There is of course a more straightforward option: where possible, move to compel arbitration in the state court where the suit was commenced. For example, although federal courts situated in New York will not enforce an arbitration agreement that specifies a place of arbitration outside of New York, state courts in New York have been willing to compel arbitration outside the state’s borders. Compare, e.g., J.P. Morgan Sec. v. La. Citizens Prop. Ins. Corp., 712 F. Supp. 2d 70, 82-83 (S.D.N.Y. 2010) with Matter of Stroock & Stroock & Lavan, LLP v. Perlis, 2012 N.Y. Misc. LEXIS 6294 (Sup. Ct. N.Y. County Jan. 17, 2012) (granting petition to compel arbitration and allowing the American Arbitration Association to determine where the arbitration would proceed).
State courts in several other jurisdictions have done the same. See Peregrine Fins. & Sec. v. Hakahka, 338 Ill. App. 3d 197 (Ill. App. Ct. 2003) (reversing circuit court and compelling arbitration in Los Angeles, selected by the NASD, the arbitral body); DeWitt v. Al-Haddad, 1990 Tenn. App. LEXIS 289 (Tenn. App. Ct. 1990) (compelling arbitration where AAA Commercial Arbitration Rules contemplated that arbitration could potentially be held in Tennessee); EcoClean USA, Inc. v. Geneon Techs., LLC, 2017 Tex. App. LEXIS 11313, at *2 (Tex. Ct. App. Dec. 6, 2017) (reciting that California court compelled arbitration in San Antonio, as determined by the AAA). But see Porter v. United Servs. Auto Ass’n, 90 Cal. App. 4th 837, 840 (Cal. Ct. App. 2001) (trial court advised, but did not order, that the parties submit to arbitration in New Jersey).
On the other hand, courts in many other states have rejected this approach, refusing to compel arbitration outside their borders. See, e.g., Teltech, Inc. v. Teltech Communs., 115 S.W.3d 441, 445 (Mo. Ct. App. 2003) (“Missouri courts lack jurisdiction to compel arbitration under the [Uniform Arbitration Act] in this case because the arbitration specifies a state other than Missouri as the location of arbitration.”); Concerned Riverchase Estate Owners v. Riverchase Estates Prop. Owners Ass’n, 2018 S.C. Unpub. LEXIS 12, *2 (S.C. Mar. 28, 2018) (affirming grant of motion to compel arbitration in South Carolina despite arbitration agreement specifying Texas as the locale of arbitration).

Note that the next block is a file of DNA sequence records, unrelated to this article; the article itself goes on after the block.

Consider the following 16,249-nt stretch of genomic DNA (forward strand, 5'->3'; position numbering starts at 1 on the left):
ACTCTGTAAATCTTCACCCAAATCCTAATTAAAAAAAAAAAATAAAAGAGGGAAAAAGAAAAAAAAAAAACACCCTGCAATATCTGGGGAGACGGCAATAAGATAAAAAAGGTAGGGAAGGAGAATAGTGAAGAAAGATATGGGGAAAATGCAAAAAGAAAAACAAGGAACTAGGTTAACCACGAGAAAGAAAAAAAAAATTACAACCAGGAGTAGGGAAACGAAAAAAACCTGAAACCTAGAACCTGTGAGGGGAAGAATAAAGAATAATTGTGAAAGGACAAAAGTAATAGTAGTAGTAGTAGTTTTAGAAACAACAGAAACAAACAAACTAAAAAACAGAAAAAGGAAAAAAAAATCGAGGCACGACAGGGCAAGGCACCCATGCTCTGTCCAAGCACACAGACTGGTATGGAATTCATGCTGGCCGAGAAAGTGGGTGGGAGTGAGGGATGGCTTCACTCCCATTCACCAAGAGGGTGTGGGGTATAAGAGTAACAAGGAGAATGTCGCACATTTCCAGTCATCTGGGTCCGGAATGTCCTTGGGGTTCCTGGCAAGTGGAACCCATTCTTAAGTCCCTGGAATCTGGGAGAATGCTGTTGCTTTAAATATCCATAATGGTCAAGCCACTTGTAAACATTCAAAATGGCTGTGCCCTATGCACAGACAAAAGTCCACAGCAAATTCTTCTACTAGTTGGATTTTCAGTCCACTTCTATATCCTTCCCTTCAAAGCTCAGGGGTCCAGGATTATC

4. Defendant’s “Plan C”
A defendant that is sued in a state whose courts are unwilling to compel arbitration outside its borders, and lacks a basis to remove the action to federal court, has one remaining option: it can simultaneously (a) seek a stay of the proceedings in the court where the lawsuit was initiated, and (b) file a petition to compel arbitration in a court of competent jurisdiction in the state where the agreed place of arbitration is located. See, e.g., MKJA, Inc. v. 123 Fit Franchising LLC, 191 Cal. App. 4th 643, 649 (Cal. Ct. App. 2011) (California court granted motion to stay action pending resolution of defendants’ petition to compel arbitration, filed in Colorado court). If the motion to compel arbitration is granted, the defendant can seek dismissal of the stayed state court proceeding.
5. The Exceptional (and less problematic) Case: Subject to the NY Convention
In cases subject to the New York Convention on the Recognition and Enforcement of Foreign Arbitral Awards and thus to Ch. 2 of the FAA, 9 U.S.C. §§ 201, et seq. — i.e., those implicating an arbitration agreement involving at least one non-U.S. citizen, or where the agreement “involves property located abroad, envisages performance or enforcement abroad, or has some other reasonable relation with one or more foreign states”— a party seeking removal does not need to establish federal subject-matter jurisdiction independent of the FAA because it is established by statute. See 9 U.S.C. §§ 205, 203; Republic of Ecuador v. Chevron Texaco Corp., 376 F. Supp. 2d 334, 347 (S.D.N.Y. 2005) (9 U.S.C. § 205 provides for removal to federal court "where the subject matter of an action or proceeding pending in a state court relates to an arbitration agreement or award falling under the Convention.”)
Moreover, “[a] court having jurisdiction under [FAA Ch. 2] may direct that arbitration be held in accordance with the agreement at any place therein provided for, whether that place is within or without the United States.” 9 U.S.C. § 206.